Designer & blogger Russell Davies has an interesting post about sharing, but he is mistaken about books. He says:
A mixtape is more valuable gift than a spotify playlist because of that embedded value, because everyone knows how much work they are, of the care you have to take, because there is only one. If it gets lost it’s lost. Sharing physical goods is psychically harder than sharing information because goods are more valuable. And, therefore, presumably, the satisfactions of sharing them are greater. I bet there’s some sort of neurological/evolutionary trick in there, physical things will always feel more valuable to us because that’s what we’re used to, that’s what engages our senses. Even though ebooks are massively more convenient, usable and useful than paper ones, that lack of embodiedness nags away at us – telling us that this thing’s not real, not proper, not of value. (And maybe we don’t have the same effect with music because we’re less used to having music engage so many of our senses. It’s pretty unembodied anyway.)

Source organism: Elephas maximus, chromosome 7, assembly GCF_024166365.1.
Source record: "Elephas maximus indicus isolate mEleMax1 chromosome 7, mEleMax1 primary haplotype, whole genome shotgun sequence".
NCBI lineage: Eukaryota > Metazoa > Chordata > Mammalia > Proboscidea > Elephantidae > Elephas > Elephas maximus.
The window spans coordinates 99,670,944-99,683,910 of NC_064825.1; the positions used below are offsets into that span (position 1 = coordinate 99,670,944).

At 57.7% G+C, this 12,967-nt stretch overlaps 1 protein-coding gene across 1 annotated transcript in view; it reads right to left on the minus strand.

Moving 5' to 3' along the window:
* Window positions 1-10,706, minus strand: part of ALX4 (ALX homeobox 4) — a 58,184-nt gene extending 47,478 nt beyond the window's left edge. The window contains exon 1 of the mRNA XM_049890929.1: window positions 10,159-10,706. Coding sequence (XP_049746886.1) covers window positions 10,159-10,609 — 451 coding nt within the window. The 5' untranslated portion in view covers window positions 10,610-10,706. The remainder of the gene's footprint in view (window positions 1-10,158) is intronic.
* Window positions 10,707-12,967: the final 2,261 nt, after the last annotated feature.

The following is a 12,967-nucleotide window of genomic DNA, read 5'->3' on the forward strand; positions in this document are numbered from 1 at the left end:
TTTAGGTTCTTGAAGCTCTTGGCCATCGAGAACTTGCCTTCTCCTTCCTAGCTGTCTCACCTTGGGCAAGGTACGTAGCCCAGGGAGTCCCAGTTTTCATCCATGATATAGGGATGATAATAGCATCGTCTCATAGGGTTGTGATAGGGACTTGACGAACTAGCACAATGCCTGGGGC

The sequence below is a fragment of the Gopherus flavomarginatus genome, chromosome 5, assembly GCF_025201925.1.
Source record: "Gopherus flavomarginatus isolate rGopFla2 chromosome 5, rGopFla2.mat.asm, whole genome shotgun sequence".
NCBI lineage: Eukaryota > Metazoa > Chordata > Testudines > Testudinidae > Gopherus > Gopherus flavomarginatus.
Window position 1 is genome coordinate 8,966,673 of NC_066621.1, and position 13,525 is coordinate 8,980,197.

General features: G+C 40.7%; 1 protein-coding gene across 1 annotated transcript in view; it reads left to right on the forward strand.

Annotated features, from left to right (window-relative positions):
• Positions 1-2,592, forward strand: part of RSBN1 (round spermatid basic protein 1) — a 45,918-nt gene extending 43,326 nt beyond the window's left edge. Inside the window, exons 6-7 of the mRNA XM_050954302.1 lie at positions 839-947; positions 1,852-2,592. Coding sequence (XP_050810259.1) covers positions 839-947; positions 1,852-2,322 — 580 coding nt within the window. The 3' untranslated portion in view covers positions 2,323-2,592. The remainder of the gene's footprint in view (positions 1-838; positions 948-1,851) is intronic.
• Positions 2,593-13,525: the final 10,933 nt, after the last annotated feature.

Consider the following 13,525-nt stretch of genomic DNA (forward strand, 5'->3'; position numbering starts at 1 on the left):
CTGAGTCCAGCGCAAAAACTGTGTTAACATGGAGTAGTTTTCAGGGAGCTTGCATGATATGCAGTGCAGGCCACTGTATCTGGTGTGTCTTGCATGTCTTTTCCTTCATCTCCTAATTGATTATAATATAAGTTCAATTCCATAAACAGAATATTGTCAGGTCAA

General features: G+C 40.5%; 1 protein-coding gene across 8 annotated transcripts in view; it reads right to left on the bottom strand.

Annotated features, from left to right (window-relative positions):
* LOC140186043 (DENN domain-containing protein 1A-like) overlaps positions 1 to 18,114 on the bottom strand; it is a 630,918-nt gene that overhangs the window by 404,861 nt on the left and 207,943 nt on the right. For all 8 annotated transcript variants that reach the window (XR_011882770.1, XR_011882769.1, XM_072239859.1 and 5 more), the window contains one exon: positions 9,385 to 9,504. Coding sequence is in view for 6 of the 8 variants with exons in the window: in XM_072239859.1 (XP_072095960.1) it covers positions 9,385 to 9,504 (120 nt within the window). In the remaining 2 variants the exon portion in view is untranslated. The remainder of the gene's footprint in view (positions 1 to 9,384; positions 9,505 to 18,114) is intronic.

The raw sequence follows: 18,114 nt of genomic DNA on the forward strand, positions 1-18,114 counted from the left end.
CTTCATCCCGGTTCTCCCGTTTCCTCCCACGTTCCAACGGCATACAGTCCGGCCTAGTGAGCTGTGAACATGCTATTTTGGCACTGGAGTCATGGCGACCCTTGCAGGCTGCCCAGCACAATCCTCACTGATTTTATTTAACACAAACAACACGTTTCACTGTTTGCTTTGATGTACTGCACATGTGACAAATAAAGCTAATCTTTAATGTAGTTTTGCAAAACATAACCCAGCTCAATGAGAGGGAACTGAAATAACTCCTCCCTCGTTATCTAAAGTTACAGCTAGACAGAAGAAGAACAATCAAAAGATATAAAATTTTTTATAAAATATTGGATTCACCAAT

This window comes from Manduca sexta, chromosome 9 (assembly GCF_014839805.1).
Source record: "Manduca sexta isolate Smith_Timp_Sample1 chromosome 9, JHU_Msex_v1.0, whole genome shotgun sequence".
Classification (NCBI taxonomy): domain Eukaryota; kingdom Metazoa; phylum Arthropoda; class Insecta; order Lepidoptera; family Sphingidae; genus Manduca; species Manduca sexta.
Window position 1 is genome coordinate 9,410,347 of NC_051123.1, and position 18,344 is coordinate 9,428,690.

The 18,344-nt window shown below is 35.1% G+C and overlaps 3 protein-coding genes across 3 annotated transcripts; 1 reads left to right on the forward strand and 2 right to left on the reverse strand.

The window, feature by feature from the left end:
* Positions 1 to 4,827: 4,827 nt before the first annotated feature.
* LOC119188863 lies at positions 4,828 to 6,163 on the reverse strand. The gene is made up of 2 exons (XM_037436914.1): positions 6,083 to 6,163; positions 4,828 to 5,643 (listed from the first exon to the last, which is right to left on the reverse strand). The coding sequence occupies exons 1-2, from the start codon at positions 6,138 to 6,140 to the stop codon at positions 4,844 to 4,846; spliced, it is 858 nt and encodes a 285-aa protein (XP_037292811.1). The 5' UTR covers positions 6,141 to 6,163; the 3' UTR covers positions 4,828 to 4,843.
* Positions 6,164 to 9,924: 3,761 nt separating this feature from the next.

No, it’s not that we value physical objects like books because we are used to doing so, nor (a really silly idea, this) because of some form of long-range evolutionary determinism. (If our pre-literate ancestors only valued physical objects, why did they paint art on cave walls?) No, we value books because they are a tangible reminder to us of the feelings we had while reading them, a souvenir postcard sent from our past self to our future self.
And no African would agree that music is unembodied. You show your appreciation for music you hear by joining in, physically, dancing or singing or tapping a foot or beating a hand in time. Music is the most embodied of the arts.
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